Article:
The second is on RCEP. RCEP covers the area of advanced international production networks in the manufacturing sector and can potentially lead influential rule-making in the world of production networks (Ando and Kimura 2005) or the second unbundling (Baldwin 2011). ASEAN has already concluded five ASEAN1 FTAs with six FTA partners and should lead the RCEP negotiation, though it has not worked that way so far. If RCEP does not fly and other FTAs such as the China-Japan-Korea FTA are concluded, the welfare of ASEAN may go down due to trade diversion (ERIA 2012 [Figure 3, 10]). We must also notice that ASEAN economic integration called the ASEAN Economic Community (AEC) is of relatively high quality and depth whereas ASEAN1 FTAs are of lower quality (Fukunaga and Kuno 2012; Ishido and Fukunaga 2012). Therefore, if ASEAN leaders are rational, RCEP must head for high quality; otherwise, ASEAN may suffer from another type of trade diversion. At the same time, high-quality RCEP may be an important step for keeping so-called “ASEAN centrality.” The starting point of RCEP negotiation should be placed at the level of AEC, rather than those of ASEAN+1 FTAs. The leadership of ASEAN as a driver of substance (Fukunaga and Isono 2013), however, does not seem to work well so far. For example, the second RCEP Ministerial Meeting, held in Nay Phi Taw in August 2014, failed to set the modality of negotiations. ASEAN ministers were obviously not well prepared, and the Indian minister was even absent in the meeting. Slow negotiations and the agreement of low quality may substantially slow down ASEAN and East Asian economic integration, and leaders in the region should notice that the world is rapidly changing.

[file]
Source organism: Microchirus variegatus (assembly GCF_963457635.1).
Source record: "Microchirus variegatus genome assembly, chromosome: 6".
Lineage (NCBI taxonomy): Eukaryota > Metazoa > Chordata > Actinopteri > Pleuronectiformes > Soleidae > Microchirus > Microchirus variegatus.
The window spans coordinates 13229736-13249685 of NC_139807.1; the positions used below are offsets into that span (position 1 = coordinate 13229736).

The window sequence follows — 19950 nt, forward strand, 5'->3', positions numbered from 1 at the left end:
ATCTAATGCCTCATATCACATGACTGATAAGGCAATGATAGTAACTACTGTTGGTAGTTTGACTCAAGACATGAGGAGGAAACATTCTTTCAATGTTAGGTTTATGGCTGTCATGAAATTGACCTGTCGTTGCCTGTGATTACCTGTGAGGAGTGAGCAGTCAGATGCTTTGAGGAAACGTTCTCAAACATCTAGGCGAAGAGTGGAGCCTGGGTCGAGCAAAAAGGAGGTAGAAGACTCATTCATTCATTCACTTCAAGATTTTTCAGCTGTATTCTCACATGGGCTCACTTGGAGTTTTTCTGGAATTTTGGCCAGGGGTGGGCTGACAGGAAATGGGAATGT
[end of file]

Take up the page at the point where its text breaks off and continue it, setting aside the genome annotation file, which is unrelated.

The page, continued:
The third is on the relationship between mega-FTAs, including TPP, RCEP, and TTIP, and the World Trade Organization (WTO) in international rule-making. The paper discusses this important issue with a bit of a pessimistic tone by citing a statement made by Pascal Lamy, the former Director-General of WTO. I share such concern with the paper but at the same time think that we could assess the role of mega-FTAs more positively in the current situation. The world is coming into a new era of production networks (or the second unbundling), and to establish a new international policy regime is an urgent issue. The WTO, however, is not functioning well even in wrapping up the current Doha Development Agenda with a shrinking negotiating agenda, let alone thinking of the expansion of policy modes that would be taken care of by the WTO. Even a single country can block the process of concluding any agenda in the WTO; we observe such examples in the failure of concluding the trade facilitation agreement in August 2014. Countries that do not yet participate in production networks cannot understand the urgent necessity of the new international policy regime, and thus we should not wait for everybody. Mega-FTAs may be the only channels at this moment for embarking this important work, which goes with competition among mega-FTAs. Although a number of caveats must be noted, mega-FTAs may arguably work in a similar way to plurilateral agreements under the WTO such as the Government Procurement Agreement and the Information Technology Agreement. The WTO itself should also shift toward accepting a plurilateral approach more widely in the near future.

Now is a critical moment of whether we can utilize mega-FTAs in an effective and constructive way or not. We economists should convince policymakers to act strategically rather than being captured by a narrow domestic political economy agenda. The paper provides food for thought in that direction.

References